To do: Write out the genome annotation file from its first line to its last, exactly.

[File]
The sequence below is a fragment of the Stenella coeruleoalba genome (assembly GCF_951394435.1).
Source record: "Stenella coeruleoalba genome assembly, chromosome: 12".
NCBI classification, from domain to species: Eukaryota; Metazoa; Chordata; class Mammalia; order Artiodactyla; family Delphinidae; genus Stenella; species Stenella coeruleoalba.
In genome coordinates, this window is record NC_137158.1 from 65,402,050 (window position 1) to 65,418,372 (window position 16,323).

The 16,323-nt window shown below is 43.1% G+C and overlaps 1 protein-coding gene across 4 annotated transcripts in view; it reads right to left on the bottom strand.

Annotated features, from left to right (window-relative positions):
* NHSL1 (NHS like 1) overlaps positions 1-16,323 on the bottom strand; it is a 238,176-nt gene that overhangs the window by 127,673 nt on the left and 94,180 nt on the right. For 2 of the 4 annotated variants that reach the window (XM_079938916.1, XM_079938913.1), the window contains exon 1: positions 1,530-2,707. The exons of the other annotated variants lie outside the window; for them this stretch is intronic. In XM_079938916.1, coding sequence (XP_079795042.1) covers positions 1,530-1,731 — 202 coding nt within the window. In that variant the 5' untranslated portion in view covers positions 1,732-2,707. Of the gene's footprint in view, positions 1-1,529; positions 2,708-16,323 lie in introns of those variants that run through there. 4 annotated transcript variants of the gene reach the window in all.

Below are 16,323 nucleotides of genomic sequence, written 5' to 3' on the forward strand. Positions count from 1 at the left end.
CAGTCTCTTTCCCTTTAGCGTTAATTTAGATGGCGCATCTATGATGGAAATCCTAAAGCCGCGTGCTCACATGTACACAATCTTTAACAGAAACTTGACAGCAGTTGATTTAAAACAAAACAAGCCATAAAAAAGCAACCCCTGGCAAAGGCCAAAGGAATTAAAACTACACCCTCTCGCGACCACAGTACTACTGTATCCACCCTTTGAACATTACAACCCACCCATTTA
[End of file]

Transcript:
The sequence below is a fragment of the Stenella coeruleoalba genome (assembly GCF_951394435.1).
Source record: "Stenella coeruleoalba genome assembly, chromosome: 12".
NCBI classification, from domain to species: Eukaryota; Metazoa; Chordata; class Mammalia; order Artiodactyla; family Delphinidae; genus Stenella; species Stenella coeruleoalba.
In genome coordinates, this window is record NC_137158.1 from 65,402,050 (window position 1) to 65,418,372 (window position 16,323).

The 16,323-nt window shown below is 43.1% G+C and overlaps 1 protein-coding gene across 4 annotated transcripts in view; it reads right to left on the bottom strand.

Annotated features, from left to right (window-relative positions):
* NHSL1 (NHS like 1) overlaps positions 1-16,323 on the bottom strand; it is a 238,176-nt gene that overhangs the window by 127,673 nt on the left and 94,180 nt on the right. For 2 of the 4 annotated variants that reach the window (XM_079938916.1, XM_079938913.1), the window contains exon 1: positions 1,530-2,707. The exons of the other annotated variants lie outside the window; for them this stretch is intronic. In XM_079938916.1, coding sequence (XP_079795042.1) covers positions 1,530-1,731 — 202 coding nt within the window. In that variant the 5' untranslated portion in view covers positions 1,732-2,707. Of the gene's footprint in view, positions 1-1,529; positions 2,708-16,323 lie in introns of those variants that run through there. 4 annotated transcript variants of the gene reach the window in all.

Below are 16,323 nucleotides of genomic sequence, written 5' to 3' on the forward strand. Positions count from 1 at the left end.
CAGTCTCTTTCCCTTTAGCGTTAATTTAGATGGCGCATCTATGATGGAAATCCTAAAGCCGCGTGCTCACATGTACACAATCTTTAACAGAAACTTGACAGCAGTTGATTTAAAACAAAACAAGCCATAAAAAAGCAACCCCTGGCAAAGGCCAAAGGAATTAAAACTACACCCTCTCGCGACCACAGTACTACTGTATCCACCCTTTGAACATTACAACCCACCCATTTA